What effect does Corona-virus have on pregnant women?
Generally, pregnant women do not appear to be more likely to be seriously unwell than other healthy adults if they develop the new coronavirus. It is expected the large majority of pregnant women will experience only mild or moderate cold/flu like symptoms. Cough, fever, shortness of breath, headache and loss of sense of smell are other relevant symptoms.
What effect will Corona-virus have on my baby if I am diagnosed with the infection?
As this is a very new virus, we are just beginning to learn about it. There is no evidence to suggest an increased risk of miscarriage. Emerging evidence suggests that transmission from a woman to her baby during pregnancy or birth (vertical transmission) is probable. There has been a report of two cases in which this seems likely, but reassuringly the babies were both discharged from hospital and are well. In all previously reported cases worldwide, infection was found at least 30 hours after birth.
It is considered unlikely that if you have the virus it would cause problems with your baby’s development, and none have been observed currently.
What can I do as a pregnant woman to reduce my risk of catching Corona-virus?
- Regular hand washing
- Use a tissue when you or anyone in your family coughs or sneezes, discard this and wash your hands
- Avoid contact with someone who is displaying symptoms of corona-virus. These symptoms include high temperature and/or new and continuous cough
- Avoid non-essential use of public transport when possible
- Work from home, where possible.
- Avoid large and small gatherings in public spaces, as infections spread easily in closed spaces where people gather together.
- Use telephone or online services in your country to contact your doctor or other essential services
I am pregnant, what do I need to do?
Pregnancy is a state of partial immune suppression which makes pregnant women more vulnerable to viral infections, and morbidity is higher even with seasonal influenza. The COVID-19 epidemic may have serious consequences for pregnant women. Therefore, it is important that pregnancy women and their families as well as the general public and healthcare providers, receive as accurate information as possible.
As a precaution, you should follow government advice about social distancing; stay away from public places and avoid anyone who has symptoms suggestive of corona-virus It is still considered necessary for pregnant women to go out for essentials: to attend antenatal appointments.
If you are in your third trimester (more than 28 weeks pregnant) you should be particularly attentive to social distancing and minimizing any contact with others.
Advice for pregnant healthcare workers before 28 weeks gestation
If you are in your first or second trimester (less than 28 weeks pregnant), with no underlying health conditions, you should practice social distancing but can choose to continue to work in a patient-facing role. If you choose to continue working, it is strongly recommended the necessary precautions are taken. You should avoid, where possible, caring for patients with suspected or confirmed coronavirus infection. If this is not possible, you should use personal protective equipment (PPE) and ensure a thorough risk assessment is undertaken.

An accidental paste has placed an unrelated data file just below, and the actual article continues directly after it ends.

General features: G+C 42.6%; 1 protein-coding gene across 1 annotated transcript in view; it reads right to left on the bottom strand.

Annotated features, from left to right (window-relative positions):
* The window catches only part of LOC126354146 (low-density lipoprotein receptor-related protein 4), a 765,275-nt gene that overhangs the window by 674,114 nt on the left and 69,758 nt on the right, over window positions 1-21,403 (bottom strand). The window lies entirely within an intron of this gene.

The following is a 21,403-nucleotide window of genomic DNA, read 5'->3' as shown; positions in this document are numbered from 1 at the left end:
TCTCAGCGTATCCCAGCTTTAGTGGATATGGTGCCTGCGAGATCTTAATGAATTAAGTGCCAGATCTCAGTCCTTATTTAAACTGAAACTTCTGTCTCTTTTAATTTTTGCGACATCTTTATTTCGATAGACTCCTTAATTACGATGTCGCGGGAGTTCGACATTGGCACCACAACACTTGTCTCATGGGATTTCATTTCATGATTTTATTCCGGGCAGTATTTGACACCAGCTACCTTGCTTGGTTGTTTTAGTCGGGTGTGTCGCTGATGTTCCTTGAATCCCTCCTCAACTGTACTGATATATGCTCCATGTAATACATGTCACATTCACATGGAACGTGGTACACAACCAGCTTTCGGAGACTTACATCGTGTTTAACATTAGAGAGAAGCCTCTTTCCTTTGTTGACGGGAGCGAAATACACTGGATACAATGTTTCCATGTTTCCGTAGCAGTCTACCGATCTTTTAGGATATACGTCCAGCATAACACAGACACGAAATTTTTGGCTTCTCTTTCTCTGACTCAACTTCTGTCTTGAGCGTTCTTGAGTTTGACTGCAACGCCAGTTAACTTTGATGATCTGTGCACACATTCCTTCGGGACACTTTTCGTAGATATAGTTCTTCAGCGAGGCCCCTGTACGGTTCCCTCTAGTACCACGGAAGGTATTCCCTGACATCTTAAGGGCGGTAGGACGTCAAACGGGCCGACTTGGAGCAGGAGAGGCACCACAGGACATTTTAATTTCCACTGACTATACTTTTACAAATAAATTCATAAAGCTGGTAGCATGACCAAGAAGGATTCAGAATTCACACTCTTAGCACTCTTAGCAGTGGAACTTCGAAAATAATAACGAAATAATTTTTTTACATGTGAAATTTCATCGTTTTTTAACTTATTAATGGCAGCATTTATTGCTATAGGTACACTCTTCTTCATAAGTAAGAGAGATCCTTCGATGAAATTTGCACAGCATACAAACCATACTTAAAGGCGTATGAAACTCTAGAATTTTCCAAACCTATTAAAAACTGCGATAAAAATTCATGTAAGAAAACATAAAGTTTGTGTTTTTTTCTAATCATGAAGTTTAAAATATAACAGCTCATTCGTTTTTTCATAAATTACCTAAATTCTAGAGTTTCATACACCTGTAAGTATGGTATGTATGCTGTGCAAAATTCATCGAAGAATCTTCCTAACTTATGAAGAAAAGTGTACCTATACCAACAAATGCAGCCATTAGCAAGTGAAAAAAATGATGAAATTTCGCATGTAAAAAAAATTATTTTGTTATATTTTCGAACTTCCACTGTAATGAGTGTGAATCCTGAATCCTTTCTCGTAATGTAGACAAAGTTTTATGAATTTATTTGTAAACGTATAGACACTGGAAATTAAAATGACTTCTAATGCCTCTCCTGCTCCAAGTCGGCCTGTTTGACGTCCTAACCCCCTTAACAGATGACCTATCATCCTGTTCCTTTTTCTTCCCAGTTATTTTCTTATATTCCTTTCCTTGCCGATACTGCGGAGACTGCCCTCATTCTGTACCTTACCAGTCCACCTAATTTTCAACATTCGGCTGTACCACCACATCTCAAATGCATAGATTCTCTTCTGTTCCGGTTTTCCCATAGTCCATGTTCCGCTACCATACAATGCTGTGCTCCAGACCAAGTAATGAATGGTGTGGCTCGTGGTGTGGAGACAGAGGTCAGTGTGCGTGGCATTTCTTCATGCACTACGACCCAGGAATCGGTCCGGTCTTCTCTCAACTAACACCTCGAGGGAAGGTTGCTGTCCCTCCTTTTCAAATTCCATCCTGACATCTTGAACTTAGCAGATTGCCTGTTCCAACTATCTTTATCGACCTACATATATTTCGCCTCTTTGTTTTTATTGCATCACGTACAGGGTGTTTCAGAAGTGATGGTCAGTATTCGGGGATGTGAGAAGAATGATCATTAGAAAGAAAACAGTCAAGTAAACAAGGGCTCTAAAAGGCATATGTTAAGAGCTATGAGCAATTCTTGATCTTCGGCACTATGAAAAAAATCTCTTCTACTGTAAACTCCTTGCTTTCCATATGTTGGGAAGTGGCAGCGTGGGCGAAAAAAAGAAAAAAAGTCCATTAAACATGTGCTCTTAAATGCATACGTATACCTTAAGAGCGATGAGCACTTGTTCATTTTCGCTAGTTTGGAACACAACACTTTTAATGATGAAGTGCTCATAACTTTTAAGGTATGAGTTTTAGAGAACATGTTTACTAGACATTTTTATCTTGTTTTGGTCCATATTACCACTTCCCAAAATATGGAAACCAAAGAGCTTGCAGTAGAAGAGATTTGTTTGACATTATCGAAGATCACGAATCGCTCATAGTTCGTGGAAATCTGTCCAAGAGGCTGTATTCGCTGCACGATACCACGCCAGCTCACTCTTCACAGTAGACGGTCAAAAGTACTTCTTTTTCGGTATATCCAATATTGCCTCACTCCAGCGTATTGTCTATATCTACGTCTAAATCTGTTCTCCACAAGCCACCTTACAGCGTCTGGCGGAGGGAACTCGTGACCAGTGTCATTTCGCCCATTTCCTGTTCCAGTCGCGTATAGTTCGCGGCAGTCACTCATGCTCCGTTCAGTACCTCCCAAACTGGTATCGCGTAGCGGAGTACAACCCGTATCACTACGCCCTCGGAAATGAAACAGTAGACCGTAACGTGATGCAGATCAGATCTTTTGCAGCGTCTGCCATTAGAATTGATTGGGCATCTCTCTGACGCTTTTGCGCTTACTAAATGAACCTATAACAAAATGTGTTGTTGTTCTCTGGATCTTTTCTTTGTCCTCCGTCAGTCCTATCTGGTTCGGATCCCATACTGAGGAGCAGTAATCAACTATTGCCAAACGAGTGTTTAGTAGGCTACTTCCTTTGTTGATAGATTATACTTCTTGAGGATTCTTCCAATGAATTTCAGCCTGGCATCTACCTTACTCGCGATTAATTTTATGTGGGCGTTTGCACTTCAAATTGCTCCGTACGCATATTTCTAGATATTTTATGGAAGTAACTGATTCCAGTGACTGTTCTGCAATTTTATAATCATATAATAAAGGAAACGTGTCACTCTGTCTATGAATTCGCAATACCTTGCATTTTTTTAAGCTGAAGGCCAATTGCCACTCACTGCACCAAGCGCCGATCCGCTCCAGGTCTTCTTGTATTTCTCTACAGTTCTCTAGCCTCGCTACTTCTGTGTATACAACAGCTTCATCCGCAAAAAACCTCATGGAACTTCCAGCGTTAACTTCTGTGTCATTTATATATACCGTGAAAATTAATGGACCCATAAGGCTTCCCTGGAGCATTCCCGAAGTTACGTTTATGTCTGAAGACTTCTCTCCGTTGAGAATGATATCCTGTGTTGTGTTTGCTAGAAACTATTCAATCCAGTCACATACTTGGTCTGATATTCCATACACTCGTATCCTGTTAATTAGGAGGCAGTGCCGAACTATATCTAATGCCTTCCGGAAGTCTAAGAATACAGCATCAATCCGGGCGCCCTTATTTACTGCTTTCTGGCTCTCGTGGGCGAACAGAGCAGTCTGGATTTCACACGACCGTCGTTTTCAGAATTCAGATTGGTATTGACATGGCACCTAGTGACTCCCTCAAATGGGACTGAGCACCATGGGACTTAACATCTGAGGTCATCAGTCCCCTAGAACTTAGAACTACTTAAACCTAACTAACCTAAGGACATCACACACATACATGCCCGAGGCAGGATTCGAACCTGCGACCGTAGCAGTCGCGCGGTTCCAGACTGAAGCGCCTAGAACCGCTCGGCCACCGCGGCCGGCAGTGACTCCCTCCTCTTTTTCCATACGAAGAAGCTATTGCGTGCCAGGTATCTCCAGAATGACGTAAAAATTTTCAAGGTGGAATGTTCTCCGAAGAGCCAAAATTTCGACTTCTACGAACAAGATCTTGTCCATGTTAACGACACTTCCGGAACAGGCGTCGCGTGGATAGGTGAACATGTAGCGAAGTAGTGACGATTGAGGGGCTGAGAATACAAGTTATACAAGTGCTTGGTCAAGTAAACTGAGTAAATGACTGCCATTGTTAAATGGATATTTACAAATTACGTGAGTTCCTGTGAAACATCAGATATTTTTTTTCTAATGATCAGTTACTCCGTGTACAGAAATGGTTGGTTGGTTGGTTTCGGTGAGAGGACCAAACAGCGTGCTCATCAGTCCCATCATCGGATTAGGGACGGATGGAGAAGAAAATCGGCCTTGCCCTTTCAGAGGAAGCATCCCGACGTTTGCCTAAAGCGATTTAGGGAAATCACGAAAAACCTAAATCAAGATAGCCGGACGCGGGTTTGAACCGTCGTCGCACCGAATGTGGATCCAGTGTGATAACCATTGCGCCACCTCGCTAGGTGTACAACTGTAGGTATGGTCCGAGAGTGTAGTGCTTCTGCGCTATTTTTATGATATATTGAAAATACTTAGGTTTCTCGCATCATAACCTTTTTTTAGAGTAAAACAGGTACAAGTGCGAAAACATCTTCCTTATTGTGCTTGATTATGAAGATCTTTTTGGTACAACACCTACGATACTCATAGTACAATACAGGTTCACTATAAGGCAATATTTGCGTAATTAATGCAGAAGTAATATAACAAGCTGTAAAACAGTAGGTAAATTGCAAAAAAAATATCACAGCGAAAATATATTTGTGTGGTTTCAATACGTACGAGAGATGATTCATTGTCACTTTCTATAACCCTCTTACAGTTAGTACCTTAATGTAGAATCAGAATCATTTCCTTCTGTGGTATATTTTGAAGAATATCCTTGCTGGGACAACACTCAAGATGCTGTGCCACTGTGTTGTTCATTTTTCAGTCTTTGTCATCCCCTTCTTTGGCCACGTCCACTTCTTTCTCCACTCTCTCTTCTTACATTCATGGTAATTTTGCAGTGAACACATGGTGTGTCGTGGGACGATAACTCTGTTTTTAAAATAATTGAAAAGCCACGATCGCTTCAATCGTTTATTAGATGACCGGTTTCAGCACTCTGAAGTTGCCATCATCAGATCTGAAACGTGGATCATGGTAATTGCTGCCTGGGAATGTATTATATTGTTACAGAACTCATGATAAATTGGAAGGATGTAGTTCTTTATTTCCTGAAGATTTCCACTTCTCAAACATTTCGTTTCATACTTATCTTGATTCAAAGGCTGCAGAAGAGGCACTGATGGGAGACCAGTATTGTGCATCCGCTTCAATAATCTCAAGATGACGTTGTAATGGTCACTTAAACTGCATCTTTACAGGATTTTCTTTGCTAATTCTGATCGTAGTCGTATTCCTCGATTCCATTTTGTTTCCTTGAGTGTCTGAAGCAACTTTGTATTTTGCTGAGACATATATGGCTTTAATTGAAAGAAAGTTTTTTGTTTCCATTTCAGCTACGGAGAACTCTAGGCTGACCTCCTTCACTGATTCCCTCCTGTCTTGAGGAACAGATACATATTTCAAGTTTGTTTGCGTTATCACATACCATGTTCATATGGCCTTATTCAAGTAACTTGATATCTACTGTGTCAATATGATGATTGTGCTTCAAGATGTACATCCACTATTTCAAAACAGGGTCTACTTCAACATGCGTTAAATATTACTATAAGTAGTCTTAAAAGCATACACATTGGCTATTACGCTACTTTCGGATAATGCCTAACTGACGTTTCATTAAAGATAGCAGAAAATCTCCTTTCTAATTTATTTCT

Advice for pregnant healthcare workers after 28 weeks gestation, or with an underlying health condition
If you are in your third trimester (more than 28 weeks pregnant) or have an underlying health condition – such as heart or lung disease – we strongly recommend you avoid direct patient contact. It is better to work from home where possible, avoid contact with anyone with symptoms of corona-virus, and significantly reduce unnecessary social contact
Antenatal care for women with suspected or confirmed COVID-19:
Patients ‘risk for COVID-19 should be assessed prior to their hospital visit for antenatal care. In to suspected stable pregnant women, investigation and isolation should be implemented according health care protocol and antenatal care appointment should be re scheduled in 14 days.
Will I be able to breastfeed my baby if I have suspected or confirmed Corona-virus?
Yes. There is no evidence showing that the virus can be carried or passed on in breast milk. The well-recognized benefits of breastfeeding and the protection it offers to babies outweigh any potential risks of transmission of corona-virus through breast milk. Provided your baby is well and doesn’t require care in the neonatal unit, you will stay together after you have given birth so skin-to-skin and breastfeeding can be initiated and supported if you choose.
The main risk of breastfeeding is close contact between you and your baby, as if you cough or sneeze, this could contain droplets which are infected with the virus, leading to infection of the baby after birth.
When you or anyone else feeds your baby, the following precautions are recommended:
- Wash your hands before touching your baby, breast pump or bottles
- Try to avoid coughing or sneezing on your baby while feeding at the breast
- Consider wearing a face mask while breastfeeding, if available
- Follow recommendations for pump cleaning after each use
- Consider asking someone who is well to feed your expressed breast milk to your baby.
If you choose to feed your baby with formula or expressed milk, it is recommend that you follow strict adherence to sterilization guidelines. If you are expressing breast milk in hospital, a dedicated breast pump should be used.
- Pregnancy and Covi-19: Saudi Society of Maternal-Fetal Medicine (SSMFM) Guidelines https://www.smfm.org/covid19